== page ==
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Discussion Starter · #1 · (Edited)
100_0751.JPG This watch belonged to my Grandfather watch who passed away, it is most likely a World War 2 bring back.

It's running and keeping good time for the last 24 hours.

It is a DOXA, right around 50mm. And on the inside cover it has numbers #213374 with a 55 underneath the top numbers.

Not sure if it is stainless steel or silver (how can I tell)?

Any info would be helpful!! :)

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Hi

I'm not a pocket watch person, but the case is marked Metal Argentan - otherwise known as German silver which is an alloy of copper, zinc and nickel:

German Silver Or Argentan
 

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If you're actually planning on using the watch, get it serviced. Otherwise it'll end up as a really pretty paperweight.
 

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Discussion Starter · #7 ·
If you're actually planning on using the watch, get it serviced. Otherwise it'll end up as a really pretty paperweight.
Why will it end up a paperweight? Don't understand the comment?

I will end up getting it serviced because it belonged to my Grandfather.
 

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Because mechanical watches are not unlike cars, in that they use lubricants to protect the metal bits that rub against one another from wearing away. So if it hasn't been serviced in a long time, it's like running a car without changing the oil; it can cause the metal bits inside to break. Keep in mind that unlike a car engine, the metal bits inside the watch are, in many cases, less then a quarter of a milimeter wide; it doesn't take a great deal of wear to break them.
 

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Discussion Starter · #10 ·
Because mechanical watches are not unlike cars, in that they use lubricants to protect the metal bits that rub against one another from wearing away. So if it hasn't been serviced in a long time, it's like running a car without changing the oil; it can cause the metal bits inside to break. Keep in mind that unlike a car engine, the metal bits inside the watch are, in many cases, less then a quarter of a milimeter wide; it doesn't take a great deal of wear to break them.

Thank you, that is great advice. Will get it serviced as soon as I can.
 

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Vint. Forum Co-Moderator
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I'm sure that "Manufacture des Montres Doxa" had its reasons to mark this movement in their catalog like cal. 2-19/12,and not like FEF 1-18.5'''H5.Rgds!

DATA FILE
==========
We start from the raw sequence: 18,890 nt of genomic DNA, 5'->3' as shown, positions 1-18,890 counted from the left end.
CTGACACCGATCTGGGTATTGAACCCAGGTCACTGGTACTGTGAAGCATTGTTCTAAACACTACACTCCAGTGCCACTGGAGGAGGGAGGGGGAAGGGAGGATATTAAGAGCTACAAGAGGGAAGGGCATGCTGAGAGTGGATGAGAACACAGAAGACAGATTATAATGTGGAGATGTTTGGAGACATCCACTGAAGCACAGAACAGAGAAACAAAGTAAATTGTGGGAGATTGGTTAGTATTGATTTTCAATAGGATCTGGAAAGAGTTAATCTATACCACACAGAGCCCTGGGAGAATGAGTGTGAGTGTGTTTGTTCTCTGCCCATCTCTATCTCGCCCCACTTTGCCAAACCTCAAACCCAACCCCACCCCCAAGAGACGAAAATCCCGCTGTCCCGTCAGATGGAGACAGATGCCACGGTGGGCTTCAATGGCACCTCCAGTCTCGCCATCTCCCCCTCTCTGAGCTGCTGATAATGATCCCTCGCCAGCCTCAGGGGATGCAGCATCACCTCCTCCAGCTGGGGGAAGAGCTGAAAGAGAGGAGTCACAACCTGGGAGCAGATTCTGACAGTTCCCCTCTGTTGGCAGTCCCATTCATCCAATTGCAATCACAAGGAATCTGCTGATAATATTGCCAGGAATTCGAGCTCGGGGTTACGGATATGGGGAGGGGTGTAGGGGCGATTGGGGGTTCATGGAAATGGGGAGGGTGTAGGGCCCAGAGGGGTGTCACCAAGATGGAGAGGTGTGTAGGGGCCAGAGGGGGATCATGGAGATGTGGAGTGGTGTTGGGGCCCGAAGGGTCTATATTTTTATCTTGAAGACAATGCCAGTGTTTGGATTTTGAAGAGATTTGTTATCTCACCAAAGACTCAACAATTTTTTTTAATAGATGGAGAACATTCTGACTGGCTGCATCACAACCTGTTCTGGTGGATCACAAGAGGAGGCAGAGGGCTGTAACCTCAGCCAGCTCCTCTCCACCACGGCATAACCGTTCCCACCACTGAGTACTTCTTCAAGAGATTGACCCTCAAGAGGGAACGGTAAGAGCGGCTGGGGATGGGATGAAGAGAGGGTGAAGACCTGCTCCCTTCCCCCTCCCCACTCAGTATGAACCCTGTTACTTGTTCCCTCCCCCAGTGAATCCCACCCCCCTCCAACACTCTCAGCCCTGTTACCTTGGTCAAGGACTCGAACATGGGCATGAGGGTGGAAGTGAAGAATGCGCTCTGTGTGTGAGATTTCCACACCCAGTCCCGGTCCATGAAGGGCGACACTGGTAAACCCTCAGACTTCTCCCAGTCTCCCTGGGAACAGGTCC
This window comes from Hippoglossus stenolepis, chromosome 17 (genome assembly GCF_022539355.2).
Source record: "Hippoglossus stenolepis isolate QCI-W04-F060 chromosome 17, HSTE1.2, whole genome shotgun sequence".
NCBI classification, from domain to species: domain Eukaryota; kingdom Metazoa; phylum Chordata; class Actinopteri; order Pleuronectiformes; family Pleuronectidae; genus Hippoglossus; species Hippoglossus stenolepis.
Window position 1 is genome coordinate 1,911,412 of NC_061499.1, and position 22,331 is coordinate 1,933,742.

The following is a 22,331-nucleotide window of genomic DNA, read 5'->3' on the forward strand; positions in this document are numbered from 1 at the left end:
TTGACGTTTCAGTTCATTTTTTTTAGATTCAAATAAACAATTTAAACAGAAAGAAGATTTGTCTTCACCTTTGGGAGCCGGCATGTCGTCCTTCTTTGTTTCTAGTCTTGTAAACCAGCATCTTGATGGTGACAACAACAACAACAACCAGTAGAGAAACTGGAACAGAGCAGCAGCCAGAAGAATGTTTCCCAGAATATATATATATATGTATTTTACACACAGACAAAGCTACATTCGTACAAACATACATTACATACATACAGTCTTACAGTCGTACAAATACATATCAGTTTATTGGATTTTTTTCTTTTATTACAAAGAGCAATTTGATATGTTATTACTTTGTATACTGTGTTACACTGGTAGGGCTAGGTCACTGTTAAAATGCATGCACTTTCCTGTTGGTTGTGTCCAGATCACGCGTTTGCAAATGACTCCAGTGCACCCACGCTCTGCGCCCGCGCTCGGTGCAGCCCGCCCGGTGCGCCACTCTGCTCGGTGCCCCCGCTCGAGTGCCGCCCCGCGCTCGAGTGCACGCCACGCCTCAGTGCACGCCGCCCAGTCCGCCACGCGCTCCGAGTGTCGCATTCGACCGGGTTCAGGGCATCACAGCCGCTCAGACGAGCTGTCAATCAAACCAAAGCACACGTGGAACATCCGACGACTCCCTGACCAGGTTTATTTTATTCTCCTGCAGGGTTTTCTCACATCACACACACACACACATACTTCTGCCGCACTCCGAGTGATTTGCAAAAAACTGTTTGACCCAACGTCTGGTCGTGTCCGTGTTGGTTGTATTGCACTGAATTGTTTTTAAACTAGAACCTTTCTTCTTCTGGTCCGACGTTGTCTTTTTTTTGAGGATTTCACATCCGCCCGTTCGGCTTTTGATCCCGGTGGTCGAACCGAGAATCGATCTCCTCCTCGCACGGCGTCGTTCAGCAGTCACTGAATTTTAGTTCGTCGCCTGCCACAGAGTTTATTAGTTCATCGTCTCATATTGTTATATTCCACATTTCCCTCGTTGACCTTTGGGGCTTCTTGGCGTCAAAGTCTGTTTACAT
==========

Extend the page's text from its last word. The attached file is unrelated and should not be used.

I'm sure that they did. I know nothing about Doxa but there was a reason that Swiss ebauche makers made sure not to mark their name where customers could see it. This has now changed and it is easy to read the calibre numbers under the balance wheel.
 

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Why will it end up a paperweight? Don't understand the comment?

I will end up getting it serviced because it belonged to my Grandfather.
I was in a really crappy mood when I posted that comment, so allow me to be a bit more in-depth.

If something is a 'paperweight', it means it's worthless. It's only useful for holding down paper (hence 'paperweight').

That is all your watch will be good for, if you don't get it serviced. If you run the watch without oil in it, all the gears and pivots and wheels are gonna grind up against each other and wear out. Think of this: The watch does 5 ticks a second, 60 seconds in a minute. So that's 300 ticks in a minute. 60 minutes in an hour. So that's 18,000 ticks in an hour. That's about 430,000 ticks in a 24-hour period.

Every tick is the balance-wheel spinning back and forth. Every tick is the cogs and wheels moving and ratcheting forward one space each time.

Imagine doing that without oil. Imagine doing it hundreds of thousands of times in a single day. Multiply that by weeks...months...years...

Pretty soon, the watch will just wear out.

This is why oil is important.
 

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In my experience, that generally means very little. I have a Baume & Mercier watch with a Cal. BM 12600 as engraved on the movement. It is actually a Buren Cal. 1001A. The circle with the "BAA" (Buren's hallmark) under the balance wheel has been drilled away. And there are many cases, old and new, of makers trying to hide the origin of their movements by redesignating them.....

I am not saying that it is impossible that Doxa made this movement themselves. What I find rather strange, though, that at least reverse side wise, these movements are such close copies of the FHF (not FEF) movements, down to the details such as position of bridge screws and shape and position of lever cock. Either Doxa made a perfect copy of an FHF movement (in which case it isn't really a Doxa movement in my books), or they actually got the ebauche from FHF (perhaps refining it a little themselves to justify their own designation) - or there is something rather fishy going on.....:-s

Hartmut Richter
 
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